The need to pay off acquired debts, the costs of everyday living, and family burdens, in Barcelona and in Nigeria, emerged as justifications for their trade.
Most of them claimed that they were looking for, and would like to have, some other occupation such as cleaning, sewing, taking care of the elderly, having a fruit stall or a bar. Some of them had even finished training that would allow them to improve their situation. However, they could not do anything without a residence permit.
Some of them would like to marry and have children and a more conventional lifestyle.
Previous experience in Nigeria and Nigerian opinion on sex work
The participants described differences between their life and social context in their home country and in Barcelona.
None of them had been a CSW in Nigeria. They explained that sex work is not acceptable in Nigeria, where CSWs work in hotels and need to hide. They believed that being a CSW is much more accepted in Europe.
The discourses also mention the taboo with regard to homosexuality in Nigeria. Many consider it a forbidden topic and many people are against it.
Sexual practices with partners
With regard to sexual practices, they generally refused oral and anal sex; they did not like it and did not want or could not practise it.
They preferred not to use a condom with their partners. Some used one with their partner and some asked their partner to be tested for STI. If the partner refused, they used condoms.
Knowledge of STI/HIV/AIDS
Most participants had been told of STI/HIV/AIDS before becoming a CSW; some mentioned receiving sex education at school in their home country. Some had received information from NGOs and other institutions. The best known diseases were syphilis, gonorrhoea and HIV. It is important to highlight that some participants did not know anything about HIV and that one of them thought cancer was an STI.
Only the participant with the highest educational level understood all aspects related to these infections. They defined STI/HIV/AIDS as diseases acquired through intercourse without a condom, promiscuity, sharing needles and sharp, cutting objects, sexual relations with scruffy looking people, and when there is uncertainty about the health of the partner. In addition, they related STI to the use of dirty toilets, eating food in suboptimal conditions, and going for diagnosis and starting treatment too late.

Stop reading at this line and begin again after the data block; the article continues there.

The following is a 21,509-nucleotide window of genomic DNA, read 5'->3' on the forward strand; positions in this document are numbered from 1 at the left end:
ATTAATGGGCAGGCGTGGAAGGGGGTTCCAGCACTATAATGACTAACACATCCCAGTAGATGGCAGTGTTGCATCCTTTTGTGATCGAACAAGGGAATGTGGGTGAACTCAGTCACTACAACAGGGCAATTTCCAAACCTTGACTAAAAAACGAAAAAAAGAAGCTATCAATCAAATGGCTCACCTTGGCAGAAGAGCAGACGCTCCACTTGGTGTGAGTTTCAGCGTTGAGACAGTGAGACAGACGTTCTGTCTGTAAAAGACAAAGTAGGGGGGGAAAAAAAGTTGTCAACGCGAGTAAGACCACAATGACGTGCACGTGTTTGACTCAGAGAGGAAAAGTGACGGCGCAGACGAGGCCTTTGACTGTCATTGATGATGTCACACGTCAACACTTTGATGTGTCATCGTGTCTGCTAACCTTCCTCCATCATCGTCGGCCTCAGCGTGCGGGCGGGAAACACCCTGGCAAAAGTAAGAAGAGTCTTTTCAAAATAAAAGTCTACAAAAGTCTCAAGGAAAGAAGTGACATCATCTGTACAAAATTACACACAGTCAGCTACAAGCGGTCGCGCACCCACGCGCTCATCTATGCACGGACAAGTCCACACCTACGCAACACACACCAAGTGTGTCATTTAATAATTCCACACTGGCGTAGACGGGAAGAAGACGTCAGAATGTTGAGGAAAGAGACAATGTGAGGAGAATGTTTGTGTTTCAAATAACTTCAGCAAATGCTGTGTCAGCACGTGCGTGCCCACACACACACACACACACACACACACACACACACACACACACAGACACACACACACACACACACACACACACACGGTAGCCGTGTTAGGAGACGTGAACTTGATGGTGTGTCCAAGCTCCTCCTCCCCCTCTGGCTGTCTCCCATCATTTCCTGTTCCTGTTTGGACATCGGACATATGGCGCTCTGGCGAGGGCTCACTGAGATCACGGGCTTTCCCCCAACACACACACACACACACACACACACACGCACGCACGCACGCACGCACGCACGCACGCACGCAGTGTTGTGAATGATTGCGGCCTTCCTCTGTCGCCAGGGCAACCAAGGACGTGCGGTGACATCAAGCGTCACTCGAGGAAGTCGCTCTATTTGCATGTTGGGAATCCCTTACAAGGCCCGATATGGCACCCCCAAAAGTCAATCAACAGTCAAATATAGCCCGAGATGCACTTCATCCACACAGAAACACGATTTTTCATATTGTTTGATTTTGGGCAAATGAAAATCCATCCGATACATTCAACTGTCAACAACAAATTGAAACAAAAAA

Perception of risk of contracting STI/HIV/AIDS
All participants claimed to know that their trade makes them vulnerable to STI/HIV/AIDS and they wanted to protect themselves. They identified their clients as a risk, since they ignored whether their clients had any type of disease, including STI/HIV/AIDS.
They claimed that they could not always wash after intercourse and knew that, when a condom breaks, they are directly exposed. This group of CSWs did not consider themselves a risk to their clients and were not concerned about protecting them. They all claimed to use condoms during intercourse with clients.
In contrast, they considered themselves a risk factor for their partners and also considered their partners to be a potential source of infection. Their main concern was at the start of a new relationship, when some claimed they went to the health centre to have blood tests and demanded that their partners have them too to be able to have unprotected sex. In general, most of them were much less cautious when the relationship was more established. Whereas some explained that they used a condom with their partner, others admitted that they did not use condoms even when they knew that their partner had other sexual contacts.
They admitted to fears about attending a health centre when a condom broke, fear of contagion, fear of what the health professionals would say to them in the health centre, and fear of the results of the tests. They usually went for tests, but feared returning to obtain the results.
Most of them knew that a condom is the most effective prevention. All of them claimed to use condoms during intercourse with clients.
After intercourse with clients, they tried to perform activities they considered preventive, such as washing with soap and water, although one of them mentioned that soap was bad for infections. They also used toilet paper and saliva when they could not wash better. They mentioned products for feminine hygiene from their home country. Some explained that they took medicines (antibiotics) as prevention. They also went to the doctor for check-ups and for blood tests.
The prevention practices after intercourse with clients are related to the knowledge acquired in their home countries, within their trade, and in the health courses they attended.
Alcohol and drug use
All denied drug use, either at work or home. Most did not drink alcohol during work. One claimed not to accept drunken clients. Some admitted to smoking, and one explained that she drank coffee or Red Bull before leaving her house to avoid falling asleep.
Attitudes and feelings about their occupation